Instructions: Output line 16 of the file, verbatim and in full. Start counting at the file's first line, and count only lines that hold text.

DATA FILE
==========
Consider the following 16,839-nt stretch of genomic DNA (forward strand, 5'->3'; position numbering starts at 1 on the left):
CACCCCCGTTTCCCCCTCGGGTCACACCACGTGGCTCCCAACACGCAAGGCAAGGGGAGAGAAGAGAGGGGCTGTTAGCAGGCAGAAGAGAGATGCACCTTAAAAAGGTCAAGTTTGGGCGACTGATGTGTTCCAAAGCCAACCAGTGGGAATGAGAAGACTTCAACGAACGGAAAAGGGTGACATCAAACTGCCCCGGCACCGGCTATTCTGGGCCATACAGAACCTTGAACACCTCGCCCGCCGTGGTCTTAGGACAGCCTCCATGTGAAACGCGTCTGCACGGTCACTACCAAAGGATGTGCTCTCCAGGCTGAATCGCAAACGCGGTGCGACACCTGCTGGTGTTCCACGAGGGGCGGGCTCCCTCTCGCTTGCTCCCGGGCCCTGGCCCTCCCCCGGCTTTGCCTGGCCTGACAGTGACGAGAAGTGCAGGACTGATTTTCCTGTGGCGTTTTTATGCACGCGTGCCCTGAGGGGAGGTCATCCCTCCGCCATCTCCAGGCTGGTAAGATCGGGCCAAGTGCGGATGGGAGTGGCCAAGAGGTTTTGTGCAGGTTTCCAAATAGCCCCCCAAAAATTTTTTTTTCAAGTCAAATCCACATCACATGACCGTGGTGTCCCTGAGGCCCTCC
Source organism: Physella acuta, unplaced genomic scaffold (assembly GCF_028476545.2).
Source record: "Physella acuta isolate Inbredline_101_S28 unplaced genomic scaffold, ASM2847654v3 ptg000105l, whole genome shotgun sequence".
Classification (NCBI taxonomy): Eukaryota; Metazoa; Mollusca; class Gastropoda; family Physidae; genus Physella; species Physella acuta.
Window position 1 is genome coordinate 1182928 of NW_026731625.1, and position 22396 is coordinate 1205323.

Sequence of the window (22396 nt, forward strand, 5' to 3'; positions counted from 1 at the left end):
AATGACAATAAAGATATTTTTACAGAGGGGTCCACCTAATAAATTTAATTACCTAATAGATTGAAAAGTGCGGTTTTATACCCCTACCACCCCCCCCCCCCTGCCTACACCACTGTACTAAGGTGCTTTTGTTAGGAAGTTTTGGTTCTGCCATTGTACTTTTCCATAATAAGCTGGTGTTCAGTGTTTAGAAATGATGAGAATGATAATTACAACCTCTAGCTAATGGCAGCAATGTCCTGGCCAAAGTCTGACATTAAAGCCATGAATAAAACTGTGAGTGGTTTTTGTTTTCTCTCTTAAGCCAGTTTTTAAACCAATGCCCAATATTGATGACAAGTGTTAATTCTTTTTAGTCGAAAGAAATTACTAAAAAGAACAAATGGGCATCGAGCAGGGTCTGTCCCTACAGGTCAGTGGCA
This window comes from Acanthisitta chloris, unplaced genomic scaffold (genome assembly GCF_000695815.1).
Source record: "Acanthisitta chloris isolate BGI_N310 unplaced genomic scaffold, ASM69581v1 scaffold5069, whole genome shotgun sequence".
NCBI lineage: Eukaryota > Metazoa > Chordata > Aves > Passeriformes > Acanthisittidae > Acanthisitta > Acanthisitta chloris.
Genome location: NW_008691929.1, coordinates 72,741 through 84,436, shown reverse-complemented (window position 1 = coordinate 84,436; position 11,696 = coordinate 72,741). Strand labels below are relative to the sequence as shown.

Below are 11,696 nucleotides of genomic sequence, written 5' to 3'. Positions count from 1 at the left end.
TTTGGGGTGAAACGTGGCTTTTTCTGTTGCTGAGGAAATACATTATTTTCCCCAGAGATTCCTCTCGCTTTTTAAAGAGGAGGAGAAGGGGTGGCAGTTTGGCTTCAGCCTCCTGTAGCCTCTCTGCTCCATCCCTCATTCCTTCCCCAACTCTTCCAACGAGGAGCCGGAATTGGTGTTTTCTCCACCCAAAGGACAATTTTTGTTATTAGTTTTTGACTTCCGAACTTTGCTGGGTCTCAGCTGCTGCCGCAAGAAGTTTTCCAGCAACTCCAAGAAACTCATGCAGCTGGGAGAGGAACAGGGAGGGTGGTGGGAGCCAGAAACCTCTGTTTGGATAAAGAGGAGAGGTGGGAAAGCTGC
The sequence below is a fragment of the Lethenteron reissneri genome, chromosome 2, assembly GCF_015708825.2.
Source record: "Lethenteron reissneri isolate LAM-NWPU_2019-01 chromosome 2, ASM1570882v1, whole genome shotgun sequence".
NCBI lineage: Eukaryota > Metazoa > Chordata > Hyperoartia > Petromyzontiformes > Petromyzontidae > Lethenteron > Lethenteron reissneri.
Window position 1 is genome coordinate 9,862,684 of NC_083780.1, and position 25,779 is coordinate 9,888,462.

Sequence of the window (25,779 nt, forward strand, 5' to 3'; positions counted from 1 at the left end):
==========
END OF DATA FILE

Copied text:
Source record: "Lethenteron reissneri isolate LAM-NWPU_2019-01 chromosome 2, ASM1570882v1, whole genome shotgun sequence".